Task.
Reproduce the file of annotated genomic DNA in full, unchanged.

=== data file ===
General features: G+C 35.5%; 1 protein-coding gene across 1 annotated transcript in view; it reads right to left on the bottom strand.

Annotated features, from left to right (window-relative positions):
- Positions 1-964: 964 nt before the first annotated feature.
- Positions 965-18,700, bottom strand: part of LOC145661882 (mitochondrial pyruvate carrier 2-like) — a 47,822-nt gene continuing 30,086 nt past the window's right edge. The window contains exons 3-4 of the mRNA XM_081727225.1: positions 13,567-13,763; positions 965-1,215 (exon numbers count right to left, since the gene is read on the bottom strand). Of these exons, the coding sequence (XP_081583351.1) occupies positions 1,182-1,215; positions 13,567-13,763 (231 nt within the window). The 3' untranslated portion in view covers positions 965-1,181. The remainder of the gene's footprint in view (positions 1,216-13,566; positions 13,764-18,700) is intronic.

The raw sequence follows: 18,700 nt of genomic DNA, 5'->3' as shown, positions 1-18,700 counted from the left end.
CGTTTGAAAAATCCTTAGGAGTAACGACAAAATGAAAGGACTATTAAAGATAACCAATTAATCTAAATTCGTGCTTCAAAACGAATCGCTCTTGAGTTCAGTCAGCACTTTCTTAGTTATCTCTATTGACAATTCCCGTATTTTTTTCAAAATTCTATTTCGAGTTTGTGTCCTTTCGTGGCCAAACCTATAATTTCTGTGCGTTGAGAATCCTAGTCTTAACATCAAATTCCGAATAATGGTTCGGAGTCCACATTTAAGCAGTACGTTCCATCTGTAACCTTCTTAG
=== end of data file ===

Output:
General features: G+C 35.5%; 1 protein-coding gene across 1 annotated transcript in view; it reads right to left on the bottom strand.

Annotated features, from left to right (window-relative positions):
- Positions 1-964: 964 nt before the first annotated feature.
- Positions 965-18,700, bottom strand: part of LOC145661882 (mitochondrial pyruvate carrier 2-like) — a 47,822-nt gene continuing 30,086 nt past the window's right edge. The window contains exons 3-4 of the mRNA XM_081727225.1: positions 13,567-13,763; positions 965-1,215 (exon numbers count right to left, since the gene is read on the bottom strand). Of these exons, the coding sequence (XP_081583351.1) occupies positions 1,182-1,215; positions 13,567-13,763 (231 nt within the window). The 3' untranslated portion in view covers positions 965-1,181. The remainder of the gene's footprint in view (positions 1,216-13,566; positions 13,764-18,700) is intronic.

The raw sequence follows: 18,700 nt of genomic DNA, 5'->3' as shown, positions 1-18,700 counted from the left end.
CGTTTGAAAAATCCTTAGGAGTAACGACAAAATGAAAGGACTATTAAAGATAACCAATTAATCTAAATTCGTGCTTCAAAACGAATCGCTCTTGAGTTCAGTCAGCACTTTCTTAGTTATCTCTATTGACAATTCCCGTATTTTTTTCAAAATTCTATTTCGAGTTTGTGTCCTTTCGTGGCCAAACCTATAATTTCTGTGCGTTGAGAATCCTAGTCTTAACATCAAATTCCGAATAATGGTTCGGAGTCCACATTTAAGCAGTACGTTCCATCTGTAACCTTCTTAG